The golf course was liberated by the US Army during February 9-10, 1945. On the grounds of the golf course, a Japanese A6M5 Model 52 Zero was captured intact.During 1945-1946, the level area of the golf course fairway was used as a grass landing field for US Army light aircraft including Piper L-4 Grasshoppers and L-5 Sentinels. [source: www.pacificwrecks.com]
Part of a grim reminder of history, Sadaaki Konishi, the cruel commander of the Los Baños Internment Camp escaped when the camp was liberated in February 1945. He was eventually captured and assigned to a group of POWs to clean up rubble around Manila. As luck would have it, he was recognized by one of the Los Baños internees at the Wack Wack Golf Club in Manila in July 1945. Konishi was tried as a Class C war criminal for the offenses of violating the laws of war. He fully admitted to the massacre of thousands of civilians and added that “he had been conducting a war and left such mere details to his staff.” He was hanged in Sugamo Prison April 30, 1949. A Maryknoll nun, Sister Theresa, later reported that shortly before his death, Konishi became a convert to Christianity.
Known as “Bantam Ben” and “Toy Tiger” for his diminutive size, Ben Arda is also arguably the Philippines’ greatest golfer. He started out as a caddy at the Club Filipino in his native city of Cebu. During his off-hours, he would practice relentlessly, becoming one of Cebu’s top players. Then Wack Wack president, Nanoy Ilusorio, invited Arda to move to Manila to become a club pro. He was overall champion in the Asian circuit in 1969, a three-time Philippine Open champion, and the first Filipino invited to play at the US Masters in Augusta. In a major tournament in Japan, Arda posted his best score ever, a staggering -24 in four rounds of competition. [source: www.philstar.com article]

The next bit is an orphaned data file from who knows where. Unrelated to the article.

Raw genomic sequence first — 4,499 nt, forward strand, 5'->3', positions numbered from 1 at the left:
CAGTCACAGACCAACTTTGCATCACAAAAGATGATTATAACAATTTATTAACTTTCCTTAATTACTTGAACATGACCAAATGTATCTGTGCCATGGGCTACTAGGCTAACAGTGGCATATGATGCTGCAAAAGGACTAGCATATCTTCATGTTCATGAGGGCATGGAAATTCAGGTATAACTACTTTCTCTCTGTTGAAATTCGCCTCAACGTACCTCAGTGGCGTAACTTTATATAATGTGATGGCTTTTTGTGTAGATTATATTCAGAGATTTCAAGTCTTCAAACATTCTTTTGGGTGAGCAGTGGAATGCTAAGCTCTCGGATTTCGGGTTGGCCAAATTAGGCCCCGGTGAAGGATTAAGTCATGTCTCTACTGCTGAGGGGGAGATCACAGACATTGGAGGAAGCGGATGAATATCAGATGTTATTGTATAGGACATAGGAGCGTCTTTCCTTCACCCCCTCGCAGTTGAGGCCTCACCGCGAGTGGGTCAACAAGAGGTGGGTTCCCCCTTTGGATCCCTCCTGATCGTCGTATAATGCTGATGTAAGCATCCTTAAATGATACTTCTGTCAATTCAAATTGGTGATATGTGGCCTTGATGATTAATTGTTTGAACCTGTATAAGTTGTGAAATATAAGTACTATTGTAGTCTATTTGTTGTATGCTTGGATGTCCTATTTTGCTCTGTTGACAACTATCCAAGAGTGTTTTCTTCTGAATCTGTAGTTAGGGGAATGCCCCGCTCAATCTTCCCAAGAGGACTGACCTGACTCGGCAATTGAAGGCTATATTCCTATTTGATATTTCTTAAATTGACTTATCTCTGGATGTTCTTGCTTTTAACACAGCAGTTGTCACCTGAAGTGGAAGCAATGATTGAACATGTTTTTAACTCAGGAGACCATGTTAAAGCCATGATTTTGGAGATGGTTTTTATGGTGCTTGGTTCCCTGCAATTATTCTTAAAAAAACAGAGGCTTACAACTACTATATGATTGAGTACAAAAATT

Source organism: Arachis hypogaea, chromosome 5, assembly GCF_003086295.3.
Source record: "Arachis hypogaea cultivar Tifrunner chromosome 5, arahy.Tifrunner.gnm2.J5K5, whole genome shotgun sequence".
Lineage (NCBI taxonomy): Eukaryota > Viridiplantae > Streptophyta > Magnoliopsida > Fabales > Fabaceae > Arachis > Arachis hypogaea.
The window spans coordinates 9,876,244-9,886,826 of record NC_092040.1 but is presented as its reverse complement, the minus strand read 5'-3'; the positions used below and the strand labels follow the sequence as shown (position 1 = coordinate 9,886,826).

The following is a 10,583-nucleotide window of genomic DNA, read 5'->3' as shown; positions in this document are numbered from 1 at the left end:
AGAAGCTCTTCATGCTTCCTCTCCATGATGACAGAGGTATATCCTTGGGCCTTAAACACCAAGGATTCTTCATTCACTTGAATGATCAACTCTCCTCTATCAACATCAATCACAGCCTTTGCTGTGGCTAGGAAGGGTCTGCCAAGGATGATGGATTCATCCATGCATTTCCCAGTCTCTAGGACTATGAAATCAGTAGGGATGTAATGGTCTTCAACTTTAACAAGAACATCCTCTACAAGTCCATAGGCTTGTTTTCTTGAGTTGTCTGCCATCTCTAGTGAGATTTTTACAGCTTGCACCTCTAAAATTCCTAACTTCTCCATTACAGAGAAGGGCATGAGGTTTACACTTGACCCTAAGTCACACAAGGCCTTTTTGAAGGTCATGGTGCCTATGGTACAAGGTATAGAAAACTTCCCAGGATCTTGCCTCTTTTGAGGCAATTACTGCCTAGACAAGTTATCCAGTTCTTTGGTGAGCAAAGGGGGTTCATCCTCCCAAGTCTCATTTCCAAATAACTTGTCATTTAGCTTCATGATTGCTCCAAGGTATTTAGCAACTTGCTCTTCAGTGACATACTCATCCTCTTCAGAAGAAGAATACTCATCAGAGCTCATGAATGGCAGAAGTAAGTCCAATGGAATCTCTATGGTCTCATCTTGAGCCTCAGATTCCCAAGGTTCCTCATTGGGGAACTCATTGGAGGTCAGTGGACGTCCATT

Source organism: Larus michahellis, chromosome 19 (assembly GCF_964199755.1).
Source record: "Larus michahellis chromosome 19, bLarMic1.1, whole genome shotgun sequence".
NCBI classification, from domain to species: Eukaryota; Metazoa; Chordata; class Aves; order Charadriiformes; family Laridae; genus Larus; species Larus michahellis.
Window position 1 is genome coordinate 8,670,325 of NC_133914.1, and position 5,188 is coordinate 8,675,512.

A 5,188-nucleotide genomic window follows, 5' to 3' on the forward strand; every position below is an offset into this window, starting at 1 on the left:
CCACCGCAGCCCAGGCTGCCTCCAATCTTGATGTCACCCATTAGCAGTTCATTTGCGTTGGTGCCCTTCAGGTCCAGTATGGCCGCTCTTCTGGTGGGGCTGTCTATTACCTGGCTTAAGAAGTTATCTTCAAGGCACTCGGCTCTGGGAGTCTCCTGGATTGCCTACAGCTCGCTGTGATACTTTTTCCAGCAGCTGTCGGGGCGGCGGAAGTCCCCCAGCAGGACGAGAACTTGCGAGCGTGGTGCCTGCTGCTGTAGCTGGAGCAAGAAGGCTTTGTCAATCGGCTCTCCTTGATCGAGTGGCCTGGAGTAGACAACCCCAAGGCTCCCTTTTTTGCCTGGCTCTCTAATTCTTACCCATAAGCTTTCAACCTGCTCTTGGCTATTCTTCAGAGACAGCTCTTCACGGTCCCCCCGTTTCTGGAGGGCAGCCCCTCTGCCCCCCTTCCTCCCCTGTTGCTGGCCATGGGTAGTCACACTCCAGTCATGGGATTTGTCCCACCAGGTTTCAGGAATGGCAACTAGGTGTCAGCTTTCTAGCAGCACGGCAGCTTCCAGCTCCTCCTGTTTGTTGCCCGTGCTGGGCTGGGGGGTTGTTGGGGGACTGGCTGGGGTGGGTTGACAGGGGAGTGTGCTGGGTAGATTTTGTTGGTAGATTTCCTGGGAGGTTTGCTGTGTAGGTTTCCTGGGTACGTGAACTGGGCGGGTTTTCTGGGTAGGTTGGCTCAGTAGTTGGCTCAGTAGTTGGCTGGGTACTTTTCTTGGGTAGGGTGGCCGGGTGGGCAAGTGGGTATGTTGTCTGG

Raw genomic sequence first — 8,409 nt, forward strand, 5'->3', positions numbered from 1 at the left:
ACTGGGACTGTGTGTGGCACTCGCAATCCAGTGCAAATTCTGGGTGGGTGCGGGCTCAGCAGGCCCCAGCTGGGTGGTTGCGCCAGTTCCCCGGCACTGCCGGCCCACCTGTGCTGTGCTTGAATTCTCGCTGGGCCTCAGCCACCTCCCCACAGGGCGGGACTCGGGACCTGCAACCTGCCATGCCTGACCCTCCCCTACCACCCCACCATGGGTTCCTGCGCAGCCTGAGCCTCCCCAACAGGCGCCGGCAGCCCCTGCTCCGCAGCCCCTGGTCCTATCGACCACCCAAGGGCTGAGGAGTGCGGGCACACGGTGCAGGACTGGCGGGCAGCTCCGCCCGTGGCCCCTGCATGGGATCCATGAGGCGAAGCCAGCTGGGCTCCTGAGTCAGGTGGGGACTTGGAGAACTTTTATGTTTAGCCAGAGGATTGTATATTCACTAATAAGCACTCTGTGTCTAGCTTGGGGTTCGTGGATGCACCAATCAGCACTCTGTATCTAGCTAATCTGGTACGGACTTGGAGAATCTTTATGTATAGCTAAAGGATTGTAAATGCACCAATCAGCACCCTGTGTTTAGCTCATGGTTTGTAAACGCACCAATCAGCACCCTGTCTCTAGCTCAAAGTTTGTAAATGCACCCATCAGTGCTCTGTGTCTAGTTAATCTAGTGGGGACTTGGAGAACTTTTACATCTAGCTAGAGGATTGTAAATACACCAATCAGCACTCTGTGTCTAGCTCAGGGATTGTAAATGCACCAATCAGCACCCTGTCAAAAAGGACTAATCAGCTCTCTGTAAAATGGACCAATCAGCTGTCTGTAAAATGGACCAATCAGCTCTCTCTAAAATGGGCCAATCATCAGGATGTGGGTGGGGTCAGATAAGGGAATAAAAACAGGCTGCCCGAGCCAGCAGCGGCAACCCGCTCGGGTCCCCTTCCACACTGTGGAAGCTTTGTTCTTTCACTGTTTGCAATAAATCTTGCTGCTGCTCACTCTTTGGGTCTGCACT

The above photo is of Gen. Hilario Moncado at the Wack Wack. Quite the celebrity, Moncado was an ace golfer who challenged Pres. Manuel L. Quezon during the November 11, 1941 elections. Out of 3.5 million votes, he lost by only 10,000. He was Commander in Chief of Philippine Guerrillas during three years Japanese occupation in the Philippines. He was tortured at Fort Santiago, but he escaped and founded the Crusaders Army by successfully recruiting 2.5 million volunteer guerillas all over the country. This paved the way for the smooth return of Gen. MacArthur by mobilizing his guerrillas from the Crusaders Army, in addition to helping liberate the internees at Santo Tomas Internment Camp. He later retired to Tijuana, Mexico and died there under mysterious circumstances in 1956.